In an article in the journal Pathology, the team claims that a definitive diagnosis of mesothelioma can be made from a sample of excess lung fluid. Excess fluid collection around the lungs, called pleural effusion, is common in people with mesothelioma and several other kinds of cancer. Approximately 70 percent of people with mesothelioma develop pleural effusions. Because effusion is often one of the earliest signs of the disease, the Japanese doctors maintain that this fluid could be useful for making an early mesothelioma diagnosis.
“Early in the incidence of mesothelioma, there is just effusion, without pleural thickening, and in some cases mesothelioma cells appear in effusions temporarily, not permanently,” writes lead study author Toshiaki Kawai of the National Defense Medical College. “Therefore, correct diagnosis requires effusion-sampling at the right time.”
According to the researchers, accurate diagnosis of mesothelioma also depends on knowing what to look for under the microscope. Dr. Kawai and his colleagues say mesothelioma cells in pleural effusion form ball-like cell clusters, have multiple round or oval nuclei in a single cell, show a blurring of the cell contours, and have thick cytoplasm. When these cellular characteristics are present in people with a history of asbestos exposure and pleural thickening, the researchers say, “mesothelioma may be possible by effusion cytology alone”.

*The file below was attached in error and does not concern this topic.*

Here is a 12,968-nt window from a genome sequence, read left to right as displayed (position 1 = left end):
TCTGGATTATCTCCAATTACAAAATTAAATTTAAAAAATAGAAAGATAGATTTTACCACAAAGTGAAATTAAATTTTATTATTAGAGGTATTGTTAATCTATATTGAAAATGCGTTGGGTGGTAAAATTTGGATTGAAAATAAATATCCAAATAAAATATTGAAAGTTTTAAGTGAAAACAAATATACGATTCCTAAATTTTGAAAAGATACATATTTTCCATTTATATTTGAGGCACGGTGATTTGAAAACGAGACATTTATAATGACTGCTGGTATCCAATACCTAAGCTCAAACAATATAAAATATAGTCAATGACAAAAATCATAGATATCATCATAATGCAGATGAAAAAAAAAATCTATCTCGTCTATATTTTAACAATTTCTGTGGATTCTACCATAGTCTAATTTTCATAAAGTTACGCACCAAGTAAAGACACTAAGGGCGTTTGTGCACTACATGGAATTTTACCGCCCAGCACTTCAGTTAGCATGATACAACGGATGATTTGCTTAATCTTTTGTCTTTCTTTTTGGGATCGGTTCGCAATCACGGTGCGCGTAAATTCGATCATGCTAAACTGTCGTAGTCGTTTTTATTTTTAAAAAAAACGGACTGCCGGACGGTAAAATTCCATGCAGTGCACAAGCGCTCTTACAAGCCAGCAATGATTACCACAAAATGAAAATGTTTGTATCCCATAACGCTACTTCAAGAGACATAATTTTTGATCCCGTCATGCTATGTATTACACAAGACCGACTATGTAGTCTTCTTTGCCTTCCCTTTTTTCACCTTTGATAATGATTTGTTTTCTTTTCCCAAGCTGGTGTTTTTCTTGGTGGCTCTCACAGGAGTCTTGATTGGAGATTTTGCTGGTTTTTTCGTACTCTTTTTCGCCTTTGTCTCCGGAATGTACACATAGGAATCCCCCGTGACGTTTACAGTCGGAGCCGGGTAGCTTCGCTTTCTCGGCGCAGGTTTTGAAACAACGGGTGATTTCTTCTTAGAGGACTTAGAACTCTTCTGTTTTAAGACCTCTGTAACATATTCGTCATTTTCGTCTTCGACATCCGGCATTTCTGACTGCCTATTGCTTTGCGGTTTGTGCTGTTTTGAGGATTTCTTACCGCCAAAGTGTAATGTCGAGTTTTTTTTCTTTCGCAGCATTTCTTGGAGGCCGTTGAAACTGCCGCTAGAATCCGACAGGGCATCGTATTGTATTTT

Because the symptoms of mesothelioma, such as cough and chest pain, can be vague and can mimic other conditions, mesothelioma is often a diagnostic challenge. Based on the patient’s history with asbestos, an imaging study such as PET-CT may be performed. If it reveals the characteristic thickening of the pleural lining and blood tests show certain mesothelioma biomarkers, a tissue sample may be taken to confirm the diagnosis.
An estimated 2,500 people undergo this process in the U.S. each year. Scientists around the globe continue to work on ways to simplify mesothelioma diagnosis for faster, earlier disease confirmation.
Kawai, T et al, “Pulmonary Pathology: SY22-2 Diagnosis of mesothelioma by cytology using Japanese criteria”, October 2014, Pathology, Epub ahead of print